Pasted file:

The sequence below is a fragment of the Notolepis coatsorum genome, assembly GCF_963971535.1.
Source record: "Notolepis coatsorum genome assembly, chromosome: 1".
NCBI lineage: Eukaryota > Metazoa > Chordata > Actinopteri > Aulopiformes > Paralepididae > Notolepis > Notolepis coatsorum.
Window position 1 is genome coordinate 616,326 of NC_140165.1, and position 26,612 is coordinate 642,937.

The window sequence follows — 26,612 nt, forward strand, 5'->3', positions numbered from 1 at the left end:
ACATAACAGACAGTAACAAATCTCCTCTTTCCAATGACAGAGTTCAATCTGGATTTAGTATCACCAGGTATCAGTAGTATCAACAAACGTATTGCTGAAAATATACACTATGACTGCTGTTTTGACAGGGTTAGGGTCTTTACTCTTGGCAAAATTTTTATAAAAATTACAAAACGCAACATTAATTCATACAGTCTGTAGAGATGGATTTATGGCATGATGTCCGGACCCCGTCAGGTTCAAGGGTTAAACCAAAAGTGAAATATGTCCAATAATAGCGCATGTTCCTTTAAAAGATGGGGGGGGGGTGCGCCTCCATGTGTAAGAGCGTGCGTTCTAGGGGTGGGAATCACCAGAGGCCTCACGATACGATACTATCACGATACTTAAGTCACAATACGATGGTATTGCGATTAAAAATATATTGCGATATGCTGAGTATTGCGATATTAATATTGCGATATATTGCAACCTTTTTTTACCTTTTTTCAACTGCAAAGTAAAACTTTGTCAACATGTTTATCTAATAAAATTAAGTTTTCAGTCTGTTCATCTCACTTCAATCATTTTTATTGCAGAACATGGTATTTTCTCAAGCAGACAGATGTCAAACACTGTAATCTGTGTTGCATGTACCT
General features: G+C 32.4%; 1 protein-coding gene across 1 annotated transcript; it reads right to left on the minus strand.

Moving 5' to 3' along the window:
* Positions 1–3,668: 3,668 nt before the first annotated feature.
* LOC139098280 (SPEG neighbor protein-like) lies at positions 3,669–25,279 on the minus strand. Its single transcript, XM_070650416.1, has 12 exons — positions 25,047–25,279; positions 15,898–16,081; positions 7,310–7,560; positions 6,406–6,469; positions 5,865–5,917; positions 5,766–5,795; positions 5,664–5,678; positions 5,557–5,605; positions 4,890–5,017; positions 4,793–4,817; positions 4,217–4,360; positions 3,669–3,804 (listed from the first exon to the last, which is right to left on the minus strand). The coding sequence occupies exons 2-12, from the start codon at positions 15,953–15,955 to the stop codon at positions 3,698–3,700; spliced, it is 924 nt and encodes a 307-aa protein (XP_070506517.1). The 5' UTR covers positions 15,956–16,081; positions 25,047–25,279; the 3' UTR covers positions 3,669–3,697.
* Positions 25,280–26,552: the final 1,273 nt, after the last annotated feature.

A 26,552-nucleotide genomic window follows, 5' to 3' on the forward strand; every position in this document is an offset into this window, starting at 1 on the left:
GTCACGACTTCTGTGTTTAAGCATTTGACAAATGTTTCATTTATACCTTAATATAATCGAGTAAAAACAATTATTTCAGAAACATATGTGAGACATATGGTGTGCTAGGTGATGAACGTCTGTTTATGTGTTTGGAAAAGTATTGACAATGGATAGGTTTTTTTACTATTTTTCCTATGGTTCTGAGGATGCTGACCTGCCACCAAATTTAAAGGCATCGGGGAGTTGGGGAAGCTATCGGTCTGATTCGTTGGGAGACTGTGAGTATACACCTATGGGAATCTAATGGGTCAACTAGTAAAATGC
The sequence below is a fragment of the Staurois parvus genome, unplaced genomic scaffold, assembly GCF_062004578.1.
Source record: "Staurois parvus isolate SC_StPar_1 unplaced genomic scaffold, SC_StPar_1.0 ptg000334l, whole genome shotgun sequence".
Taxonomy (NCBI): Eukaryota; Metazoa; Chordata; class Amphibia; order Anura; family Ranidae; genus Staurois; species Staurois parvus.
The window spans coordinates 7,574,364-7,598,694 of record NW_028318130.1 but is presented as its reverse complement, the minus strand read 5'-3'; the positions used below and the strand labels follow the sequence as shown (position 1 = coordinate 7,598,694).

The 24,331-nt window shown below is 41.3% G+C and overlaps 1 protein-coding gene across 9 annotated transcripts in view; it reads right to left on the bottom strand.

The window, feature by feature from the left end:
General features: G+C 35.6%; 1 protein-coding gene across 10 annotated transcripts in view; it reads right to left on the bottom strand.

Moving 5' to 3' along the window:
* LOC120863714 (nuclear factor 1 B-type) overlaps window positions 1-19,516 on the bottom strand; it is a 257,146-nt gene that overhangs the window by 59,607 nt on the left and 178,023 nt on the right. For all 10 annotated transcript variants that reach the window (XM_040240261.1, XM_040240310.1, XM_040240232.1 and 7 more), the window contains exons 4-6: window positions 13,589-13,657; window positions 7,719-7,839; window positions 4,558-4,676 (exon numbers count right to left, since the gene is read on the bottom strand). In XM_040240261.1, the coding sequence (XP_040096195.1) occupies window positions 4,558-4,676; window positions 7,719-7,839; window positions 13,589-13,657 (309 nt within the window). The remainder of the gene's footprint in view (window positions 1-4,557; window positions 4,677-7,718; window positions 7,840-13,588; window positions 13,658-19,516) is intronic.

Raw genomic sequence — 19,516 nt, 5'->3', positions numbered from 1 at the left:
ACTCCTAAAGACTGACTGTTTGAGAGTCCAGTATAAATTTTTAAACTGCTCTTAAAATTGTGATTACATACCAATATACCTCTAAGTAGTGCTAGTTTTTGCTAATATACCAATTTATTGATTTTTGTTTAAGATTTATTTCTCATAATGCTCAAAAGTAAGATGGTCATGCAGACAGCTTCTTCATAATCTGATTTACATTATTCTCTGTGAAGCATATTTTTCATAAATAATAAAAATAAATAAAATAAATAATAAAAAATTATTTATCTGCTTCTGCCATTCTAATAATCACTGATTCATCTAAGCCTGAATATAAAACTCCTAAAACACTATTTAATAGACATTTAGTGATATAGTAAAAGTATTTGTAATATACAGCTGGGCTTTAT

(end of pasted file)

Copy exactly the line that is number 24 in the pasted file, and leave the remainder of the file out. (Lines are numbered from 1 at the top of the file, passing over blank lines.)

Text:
ACTCCTAAAGACTGACTGTTTGAGAGTCCAGTATAAATTTTTAAACTGCTCTTAAAATTGTGATTACATACCAATATACCTCTAAGTAGTGCTAGTTTTTGCTAATATACCAATTTATTGATTTTTGTTTAAGATTTATTTCTCATAATGCTCAAAAGTAAGATGGTCATGCAGACAGCTTCTTCATAATCTGATTTACATTATTCTCTGTGAAGCATATTTTTCATAAATAATAAAAATAAATAAAATAAATAATAAAAAATTATTTATCTGCTTCTGCCATTCTAATAATCACTGATTCATCTAAGCCTGAATATAAAACTCCTAAAACACTATTTAATAGACATTTAGTGATATAGTAAAAGTATTTGTAATATACAGCTGGGCTTTAT